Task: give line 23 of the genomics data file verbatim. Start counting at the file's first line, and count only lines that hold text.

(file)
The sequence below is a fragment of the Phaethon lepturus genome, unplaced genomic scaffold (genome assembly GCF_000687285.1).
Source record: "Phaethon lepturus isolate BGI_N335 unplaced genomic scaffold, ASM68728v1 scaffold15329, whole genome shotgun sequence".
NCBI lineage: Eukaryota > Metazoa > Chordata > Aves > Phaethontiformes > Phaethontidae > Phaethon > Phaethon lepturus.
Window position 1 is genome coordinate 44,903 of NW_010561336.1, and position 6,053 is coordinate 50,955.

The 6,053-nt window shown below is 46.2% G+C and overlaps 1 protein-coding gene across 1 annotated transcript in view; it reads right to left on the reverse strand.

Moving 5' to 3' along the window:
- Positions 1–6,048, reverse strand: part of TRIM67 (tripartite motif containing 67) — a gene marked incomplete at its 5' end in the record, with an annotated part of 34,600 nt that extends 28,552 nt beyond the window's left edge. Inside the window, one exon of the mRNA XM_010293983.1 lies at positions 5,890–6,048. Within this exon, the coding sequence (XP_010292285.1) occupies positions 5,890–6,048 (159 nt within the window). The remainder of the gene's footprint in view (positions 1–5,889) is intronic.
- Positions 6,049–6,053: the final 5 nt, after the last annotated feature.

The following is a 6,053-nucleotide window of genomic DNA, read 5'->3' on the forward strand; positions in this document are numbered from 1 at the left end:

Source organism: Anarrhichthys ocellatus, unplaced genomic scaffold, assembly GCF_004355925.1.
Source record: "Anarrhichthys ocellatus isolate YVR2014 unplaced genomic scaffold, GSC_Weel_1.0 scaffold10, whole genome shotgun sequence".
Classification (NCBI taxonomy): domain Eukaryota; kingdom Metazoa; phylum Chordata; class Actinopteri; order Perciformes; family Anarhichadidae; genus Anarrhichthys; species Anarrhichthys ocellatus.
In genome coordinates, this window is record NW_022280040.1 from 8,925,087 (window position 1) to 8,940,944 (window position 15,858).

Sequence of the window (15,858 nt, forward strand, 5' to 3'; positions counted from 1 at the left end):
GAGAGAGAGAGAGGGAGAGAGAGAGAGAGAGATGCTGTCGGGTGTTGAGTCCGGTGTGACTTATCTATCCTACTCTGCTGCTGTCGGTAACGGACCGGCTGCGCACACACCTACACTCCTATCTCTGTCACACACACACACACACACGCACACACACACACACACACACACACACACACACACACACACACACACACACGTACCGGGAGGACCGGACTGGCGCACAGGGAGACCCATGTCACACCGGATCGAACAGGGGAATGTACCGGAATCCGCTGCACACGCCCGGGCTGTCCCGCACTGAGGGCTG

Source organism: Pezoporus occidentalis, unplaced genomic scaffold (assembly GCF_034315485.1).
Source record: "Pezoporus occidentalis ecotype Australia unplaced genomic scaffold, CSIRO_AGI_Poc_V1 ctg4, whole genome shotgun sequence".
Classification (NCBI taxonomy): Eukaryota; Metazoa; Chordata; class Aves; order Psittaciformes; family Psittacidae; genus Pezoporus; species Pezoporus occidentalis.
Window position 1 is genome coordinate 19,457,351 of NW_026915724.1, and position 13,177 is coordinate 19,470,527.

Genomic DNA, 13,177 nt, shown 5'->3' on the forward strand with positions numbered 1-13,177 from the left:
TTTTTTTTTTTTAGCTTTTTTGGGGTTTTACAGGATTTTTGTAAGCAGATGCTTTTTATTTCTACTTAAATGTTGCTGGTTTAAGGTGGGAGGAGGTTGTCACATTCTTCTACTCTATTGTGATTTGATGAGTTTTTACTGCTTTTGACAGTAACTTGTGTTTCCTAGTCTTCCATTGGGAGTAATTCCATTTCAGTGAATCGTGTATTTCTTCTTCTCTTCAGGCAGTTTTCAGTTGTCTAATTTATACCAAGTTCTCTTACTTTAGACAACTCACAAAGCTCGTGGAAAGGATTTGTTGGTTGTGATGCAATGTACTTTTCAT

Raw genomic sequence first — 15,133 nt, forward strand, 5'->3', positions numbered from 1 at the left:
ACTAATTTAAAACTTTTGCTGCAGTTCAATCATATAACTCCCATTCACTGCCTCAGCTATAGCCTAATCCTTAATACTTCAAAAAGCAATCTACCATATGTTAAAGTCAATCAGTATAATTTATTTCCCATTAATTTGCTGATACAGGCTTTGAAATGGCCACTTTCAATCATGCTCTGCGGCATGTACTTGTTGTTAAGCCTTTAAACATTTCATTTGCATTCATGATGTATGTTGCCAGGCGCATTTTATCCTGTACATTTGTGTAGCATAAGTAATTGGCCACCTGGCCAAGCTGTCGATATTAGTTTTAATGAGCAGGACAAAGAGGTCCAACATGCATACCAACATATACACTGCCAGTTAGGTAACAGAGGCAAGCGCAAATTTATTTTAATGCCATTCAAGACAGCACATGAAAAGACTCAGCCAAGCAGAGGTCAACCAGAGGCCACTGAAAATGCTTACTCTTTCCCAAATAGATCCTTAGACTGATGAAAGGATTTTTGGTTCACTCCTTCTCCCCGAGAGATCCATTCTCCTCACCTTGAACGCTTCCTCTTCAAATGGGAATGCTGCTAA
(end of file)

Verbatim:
ACTAATTTAAAACTTTTGCTGCAGTTCAATCATATAACTCCCATTCACTGCCTCAGCTATAGCCTAATCCTTAATACTTCAAAAAGCAATCTACCATATGTTAAAGTCAATCAGTATAATTTATTTCCCATTAATTTGCTGATACAGGCTTTGAAATGGCCACTTTCAATCATGCTCTGCGGCATGTACTTGTTGTTAAGCCTTTAAACATTTCATTTGCATTCATGATGTATGTTGCCAGGCGCATTTTATCCTGTACATTTGTGTAGCATAAGTAATTGGCCACCTGGCCAAGCTGTCGATATTAGTTTTAATGAGCAGGACAAAGAGGTCCAACATGCATACCAACATATACACTGCCAGTTAGGTAACAGAGGCAAGCGCAAATTTATTTTAATGCCATTCAAGACAGCACATGAAAAGACTCAGCCAAGCAGAGGTCAACCAGAGGCCACTGAAAATGCTTACTCTTTCCCAAATAGATCCTTAGACTGATGAAAGGATTTTTGGTTCACTCCTTCTCCCCGAGAGATCCATTCTCCTCACCTTGAACGCTTCCTCTTCAAATGGGAATGCTGCTAA